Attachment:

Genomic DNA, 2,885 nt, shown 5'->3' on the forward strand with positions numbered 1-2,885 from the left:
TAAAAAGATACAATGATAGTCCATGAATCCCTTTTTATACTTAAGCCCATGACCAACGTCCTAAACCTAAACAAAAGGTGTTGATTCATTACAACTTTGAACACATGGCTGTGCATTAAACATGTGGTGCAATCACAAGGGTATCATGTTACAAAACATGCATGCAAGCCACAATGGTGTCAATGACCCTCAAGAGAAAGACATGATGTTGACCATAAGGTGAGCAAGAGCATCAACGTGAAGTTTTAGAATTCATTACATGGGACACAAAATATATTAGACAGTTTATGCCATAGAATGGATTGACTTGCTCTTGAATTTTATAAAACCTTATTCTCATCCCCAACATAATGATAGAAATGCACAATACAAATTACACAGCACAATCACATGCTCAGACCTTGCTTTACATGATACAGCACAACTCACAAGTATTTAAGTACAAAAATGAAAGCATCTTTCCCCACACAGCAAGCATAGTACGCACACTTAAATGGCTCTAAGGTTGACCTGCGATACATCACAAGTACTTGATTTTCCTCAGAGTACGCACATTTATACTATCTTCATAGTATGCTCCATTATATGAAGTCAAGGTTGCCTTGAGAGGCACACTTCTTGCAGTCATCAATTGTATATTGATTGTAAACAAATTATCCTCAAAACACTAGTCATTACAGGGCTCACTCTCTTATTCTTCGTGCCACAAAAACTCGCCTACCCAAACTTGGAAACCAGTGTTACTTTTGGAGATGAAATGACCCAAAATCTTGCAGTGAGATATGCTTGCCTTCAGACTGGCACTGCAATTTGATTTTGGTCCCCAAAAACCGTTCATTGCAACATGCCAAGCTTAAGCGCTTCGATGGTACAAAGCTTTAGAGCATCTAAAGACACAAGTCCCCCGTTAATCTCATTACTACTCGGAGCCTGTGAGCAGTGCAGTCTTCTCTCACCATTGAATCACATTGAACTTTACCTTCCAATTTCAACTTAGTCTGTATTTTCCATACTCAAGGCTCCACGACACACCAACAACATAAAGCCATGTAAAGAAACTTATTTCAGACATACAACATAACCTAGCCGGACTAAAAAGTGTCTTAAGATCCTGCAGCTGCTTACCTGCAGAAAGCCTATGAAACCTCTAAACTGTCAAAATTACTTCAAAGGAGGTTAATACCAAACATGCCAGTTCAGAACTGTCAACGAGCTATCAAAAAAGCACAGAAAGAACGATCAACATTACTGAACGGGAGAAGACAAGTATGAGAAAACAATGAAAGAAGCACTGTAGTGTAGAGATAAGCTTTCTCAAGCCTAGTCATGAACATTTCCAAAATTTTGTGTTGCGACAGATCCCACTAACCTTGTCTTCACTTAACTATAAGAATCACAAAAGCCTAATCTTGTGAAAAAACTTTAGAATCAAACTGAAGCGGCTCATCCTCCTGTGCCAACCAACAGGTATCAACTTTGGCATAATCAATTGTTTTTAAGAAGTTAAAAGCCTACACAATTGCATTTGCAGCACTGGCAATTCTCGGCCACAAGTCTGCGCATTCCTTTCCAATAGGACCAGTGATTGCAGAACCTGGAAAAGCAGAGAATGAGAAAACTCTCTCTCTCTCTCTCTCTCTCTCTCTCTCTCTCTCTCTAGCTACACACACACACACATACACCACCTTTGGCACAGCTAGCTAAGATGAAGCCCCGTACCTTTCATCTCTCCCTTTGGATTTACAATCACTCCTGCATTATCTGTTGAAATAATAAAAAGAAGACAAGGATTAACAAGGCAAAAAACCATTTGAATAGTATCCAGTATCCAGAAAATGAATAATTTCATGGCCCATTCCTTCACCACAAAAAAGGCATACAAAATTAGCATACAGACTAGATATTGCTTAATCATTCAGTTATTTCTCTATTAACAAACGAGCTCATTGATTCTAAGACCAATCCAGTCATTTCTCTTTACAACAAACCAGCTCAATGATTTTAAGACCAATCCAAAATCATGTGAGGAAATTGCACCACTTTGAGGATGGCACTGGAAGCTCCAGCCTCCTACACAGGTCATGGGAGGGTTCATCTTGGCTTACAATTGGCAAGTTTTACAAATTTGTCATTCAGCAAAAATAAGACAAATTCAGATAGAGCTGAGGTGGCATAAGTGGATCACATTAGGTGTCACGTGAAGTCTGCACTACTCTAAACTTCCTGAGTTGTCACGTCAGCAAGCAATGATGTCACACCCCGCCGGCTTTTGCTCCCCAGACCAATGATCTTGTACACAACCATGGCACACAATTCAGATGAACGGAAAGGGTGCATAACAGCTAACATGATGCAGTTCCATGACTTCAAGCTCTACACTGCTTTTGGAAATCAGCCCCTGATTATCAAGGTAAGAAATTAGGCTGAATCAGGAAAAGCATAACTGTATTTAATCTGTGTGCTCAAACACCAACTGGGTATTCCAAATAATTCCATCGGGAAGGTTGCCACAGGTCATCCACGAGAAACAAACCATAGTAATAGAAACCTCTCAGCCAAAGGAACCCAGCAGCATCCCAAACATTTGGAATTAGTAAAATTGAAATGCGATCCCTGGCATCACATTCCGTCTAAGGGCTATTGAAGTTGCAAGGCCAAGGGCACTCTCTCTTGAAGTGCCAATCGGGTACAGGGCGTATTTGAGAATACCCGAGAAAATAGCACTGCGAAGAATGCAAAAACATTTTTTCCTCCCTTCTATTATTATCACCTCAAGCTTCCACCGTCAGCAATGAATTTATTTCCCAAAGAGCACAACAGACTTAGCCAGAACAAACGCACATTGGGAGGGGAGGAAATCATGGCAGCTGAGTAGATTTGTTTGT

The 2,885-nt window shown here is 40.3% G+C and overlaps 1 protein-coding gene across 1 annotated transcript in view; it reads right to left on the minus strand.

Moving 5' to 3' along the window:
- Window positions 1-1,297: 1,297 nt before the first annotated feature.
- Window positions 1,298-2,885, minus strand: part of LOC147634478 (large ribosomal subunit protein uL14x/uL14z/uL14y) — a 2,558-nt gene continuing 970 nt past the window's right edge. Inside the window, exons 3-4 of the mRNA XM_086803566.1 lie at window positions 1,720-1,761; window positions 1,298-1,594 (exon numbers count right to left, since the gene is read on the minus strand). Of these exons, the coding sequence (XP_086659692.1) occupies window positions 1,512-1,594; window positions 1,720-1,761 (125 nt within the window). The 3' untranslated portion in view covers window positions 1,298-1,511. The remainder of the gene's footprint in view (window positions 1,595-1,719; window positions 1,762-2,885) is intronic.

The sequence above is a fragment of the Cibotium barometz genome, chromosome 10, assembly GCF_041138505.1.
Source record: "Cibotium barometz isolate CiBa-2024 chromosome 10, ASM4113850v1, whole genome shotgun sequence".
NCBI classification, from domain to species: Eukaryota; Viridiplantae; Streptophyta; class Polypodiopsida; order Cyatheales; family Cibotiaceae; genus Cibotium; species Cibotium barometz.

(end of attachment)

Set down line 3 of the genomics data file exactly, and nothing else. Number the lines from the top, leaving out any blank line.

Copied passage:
The 2,885-nt window shown here is 40.3% G+C and overlaps 1 protein-coding gene across 1 annotated transcript in view; it reads right to left on the minus strand.